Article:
The law of supply-and-demand is something we face every day. Because there are those who need, there must also be those who provide. There are employers and employees. There are counselors and counselees. There are teachers and teachees (I couldn’t resist).
But it breaks down when it comes to refugees. There aren’t enough “refugers” to meet the demand.
Back in the days when the Hebrews settled in Canaan, they set up cities of refuge. People who were in danger—even those guilty of wrongdoing—could escape to one of these six cities and find personal relief and refreshment.
Don’t misunderstand. These weren’t sleazy dumping grounds for hardened criminals. These were territories dedicated to the restoration of those who had made mistakes. People who had blown it could flee to one of these places of refuge and not have those inside throw rocks at them.
Today, we have lots of places to meet and sing. To pray. To hear talks from big wooden pulpits. To watch fine things happen. Yes, even to participate occasionally in the action. But where is the place of refuge for those whose lives have gotten soiled in the streets?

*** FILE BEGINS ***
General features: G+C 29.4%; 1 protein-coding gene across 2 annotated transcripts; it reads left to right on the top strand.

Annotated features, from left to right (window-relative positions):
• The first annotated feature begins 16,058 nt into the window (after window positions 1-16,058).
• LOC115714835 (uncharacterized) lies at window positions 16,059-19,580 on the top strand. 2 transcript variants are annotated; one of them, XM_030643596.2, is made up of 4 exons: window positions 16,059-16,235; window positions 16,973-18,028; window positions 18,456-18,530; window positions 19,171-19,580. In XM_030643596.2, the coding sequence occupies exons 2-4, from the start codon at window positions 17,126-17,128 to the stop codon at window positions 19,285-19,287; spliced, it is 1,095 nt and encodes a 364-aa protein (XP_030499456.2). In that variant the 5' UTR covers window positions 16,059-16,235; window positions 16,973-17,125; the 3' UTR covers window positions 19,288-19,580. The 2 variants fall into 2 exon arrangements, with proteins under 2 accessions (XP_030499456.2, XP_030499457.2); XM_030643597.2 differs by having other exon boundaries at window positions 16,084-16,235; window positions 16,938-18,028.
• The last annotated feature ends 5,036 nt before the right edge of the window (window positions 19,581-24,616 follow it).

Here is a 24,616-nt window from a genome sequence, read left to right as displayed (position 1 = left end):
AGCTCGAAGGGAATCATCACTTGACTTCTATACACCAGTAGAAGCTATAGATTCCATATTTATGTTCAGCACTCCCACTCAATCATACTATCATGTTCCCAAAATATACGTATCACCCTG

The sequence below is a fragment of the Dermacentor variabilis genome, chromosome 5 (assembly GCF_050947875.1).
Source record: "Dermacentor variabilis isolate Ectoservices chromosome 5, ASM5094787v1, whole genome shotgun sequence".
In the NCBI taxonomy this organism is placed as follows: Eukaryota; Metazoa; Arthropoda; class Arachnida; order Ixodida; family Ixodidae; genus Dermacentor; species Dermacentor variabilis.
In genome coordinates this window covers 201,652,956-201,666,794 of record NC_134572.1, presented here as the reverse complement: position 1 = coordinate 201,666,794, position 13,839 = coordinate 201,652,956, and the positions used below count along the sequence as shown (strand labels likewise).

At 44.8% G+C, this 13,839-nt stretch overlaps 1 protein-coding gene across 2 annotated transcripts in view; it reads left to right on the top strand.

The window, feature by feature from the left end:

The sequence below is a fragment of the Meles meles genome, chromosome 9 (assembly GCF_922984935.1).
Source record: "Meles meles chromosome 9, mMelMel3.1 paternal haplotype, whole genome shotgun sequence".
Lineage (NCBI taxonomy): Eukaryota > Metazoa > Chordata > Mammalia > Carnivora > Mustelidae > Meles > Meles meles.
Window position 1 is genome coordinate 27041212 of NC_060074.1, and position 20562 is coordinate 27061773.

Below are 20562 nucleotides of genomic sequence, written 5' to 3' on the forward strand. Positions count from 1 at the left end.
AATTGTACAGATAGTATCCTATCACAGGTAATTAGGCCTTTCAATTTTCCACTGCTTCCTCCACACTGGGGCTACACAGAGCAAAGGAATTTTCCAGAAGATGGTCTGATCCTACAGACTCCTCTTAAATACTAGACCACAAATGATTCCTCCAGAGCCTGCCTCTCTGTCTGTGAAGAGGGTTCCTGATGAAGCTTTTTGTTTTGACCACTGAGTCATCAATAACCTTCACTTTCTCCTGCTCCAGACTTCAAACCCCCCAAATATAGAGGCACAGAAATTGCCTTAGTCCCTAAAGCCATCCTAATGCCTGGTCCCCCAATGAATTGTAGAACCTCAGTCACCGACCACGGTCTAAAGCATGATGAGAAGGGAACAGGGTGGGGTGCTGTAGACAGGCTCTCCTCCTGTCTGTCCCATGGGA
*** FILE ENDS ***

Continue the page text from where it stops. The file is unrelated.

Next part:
More often than we want to admit, we’re bad Samaritans. We’re notorious for not knowing what to do with our wounded. Getting in there and cleaning up those ugly wounds and changing bloody bandages and taking the time to listen and encourage, well . . . let’s be practical, we’re not running a hospital around here.
That makes good sense until you or I need emergency care. Like when you discover your husband is a practicing homosexual. Or your unmarried daughter is pregnant and isn’t listening to you. Or your parent is an alcoholic. Or you get dumped in jail for shoplifting. Or you blew it financially. Or you lost your job and it’s your own fault. Or your wife is having an affair. Or your dad or mom or mate or child is dying of cancer.
Thankfully, in the church today, there are a few lights to help the hurting find their way back. There are dozens and dozens of small groups in churches across our land comprised of caring, authentic, but very human Christians who are committed to growing friendships and deepening relationships. Good Samaritans who have compassion. May their numbers increase!
These are our modern-day cities of refuge.
Genuine, New Testament Christianity doesn’t hang out at headquarters;
it gets into the trenches with the wounded and weary.
Genuine, New Testament Christianity gets into the trenches with the wounded and weary.— Charles R. Swindoll Tweet This